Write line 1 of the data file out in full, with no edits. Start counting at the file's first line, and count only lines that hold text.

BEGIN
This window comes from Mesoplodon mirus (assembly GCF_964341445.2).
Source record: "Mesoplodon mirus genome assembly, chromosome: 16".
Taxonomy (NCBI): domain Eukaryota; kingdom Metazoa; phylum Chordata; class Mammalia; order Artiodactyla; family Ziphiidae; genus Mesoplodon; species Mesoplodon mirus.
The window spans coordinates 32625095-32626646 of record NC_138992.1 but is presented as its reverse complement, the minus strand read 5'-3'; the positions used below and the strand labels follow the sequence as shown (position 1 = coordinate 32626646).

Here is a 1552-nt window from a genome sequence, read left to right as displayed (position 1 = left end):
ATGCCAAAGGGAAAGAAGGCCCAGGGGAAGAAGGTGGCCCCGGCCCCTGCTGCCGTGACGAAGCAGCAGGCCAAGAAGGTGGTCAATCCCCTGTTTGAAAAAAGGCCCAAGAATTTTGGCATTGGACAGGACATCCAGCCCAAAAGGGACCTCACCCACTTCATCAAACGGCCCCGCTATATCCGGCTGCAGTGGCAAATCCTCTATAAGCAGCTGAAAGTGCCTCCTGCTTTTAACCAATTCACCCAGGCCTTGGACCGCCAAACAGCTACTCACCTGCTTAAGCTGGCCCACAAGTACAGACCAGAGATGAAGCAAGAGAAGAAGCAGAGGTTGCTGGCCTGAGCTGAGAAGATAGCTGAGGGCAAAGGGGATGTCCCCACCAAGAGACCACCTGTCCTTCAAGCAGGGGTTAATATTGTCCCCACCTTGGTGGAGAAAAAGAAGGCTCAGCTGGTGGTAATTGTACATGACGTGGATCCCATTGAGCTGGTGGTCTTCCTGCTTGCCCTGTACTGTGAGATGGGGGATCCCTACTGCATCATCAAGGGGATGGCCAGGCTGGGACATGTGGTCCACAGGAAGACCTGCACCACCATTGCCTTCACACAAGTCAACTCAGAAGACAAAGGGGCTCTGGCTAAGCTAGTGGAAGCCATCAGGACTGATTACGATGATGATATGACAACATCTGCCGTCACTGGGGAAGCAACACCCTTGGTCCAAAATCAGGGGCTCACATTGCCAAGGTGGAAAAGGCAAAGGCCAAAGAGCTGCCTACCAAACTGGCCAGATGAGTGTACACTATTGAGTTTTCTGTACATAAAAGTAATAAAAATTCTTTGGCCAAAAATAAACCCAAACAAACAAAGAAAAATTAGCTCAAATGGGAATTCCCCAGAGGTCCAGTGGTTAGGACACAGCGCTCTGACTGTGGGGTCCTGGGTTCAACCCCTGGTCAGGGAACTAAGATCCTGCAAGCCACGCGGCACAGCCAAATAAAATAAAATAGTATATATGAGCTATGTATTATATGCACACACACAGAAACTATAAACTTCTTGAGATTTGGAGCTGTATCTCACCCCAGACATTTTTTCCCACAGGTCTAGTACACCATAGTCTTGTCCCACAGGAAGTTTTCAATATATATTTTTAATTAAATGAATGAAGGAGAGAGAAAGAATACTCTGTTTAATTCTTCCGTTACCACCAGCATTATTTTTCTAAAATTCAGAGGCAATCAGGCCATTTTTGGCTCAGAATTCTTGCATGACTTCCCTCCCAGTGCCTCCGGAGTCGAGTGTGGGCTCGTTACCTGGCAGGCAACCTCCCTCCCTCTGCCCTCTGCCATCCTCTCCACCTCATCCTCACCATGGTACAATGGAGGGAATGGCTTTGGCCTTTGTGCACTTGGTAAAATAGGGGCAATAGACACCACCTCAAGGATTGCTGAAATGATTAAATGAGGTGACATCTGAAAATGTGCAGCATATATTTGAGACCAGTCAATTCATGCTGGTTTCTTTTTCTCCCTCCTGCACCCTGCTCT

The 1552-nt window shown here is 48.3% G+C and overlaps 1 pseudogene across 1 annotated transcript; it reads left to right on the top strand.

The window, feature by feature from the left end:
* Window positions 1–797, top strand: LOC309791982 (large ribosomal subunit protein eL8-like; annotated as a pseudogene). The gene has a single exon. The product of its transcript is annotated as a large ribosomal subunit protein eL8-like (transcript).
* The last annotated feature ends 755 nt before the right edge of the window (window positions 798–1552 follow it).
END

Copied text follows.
This window comes from Mesoplodon mirus (assembly GCF_964341445.2).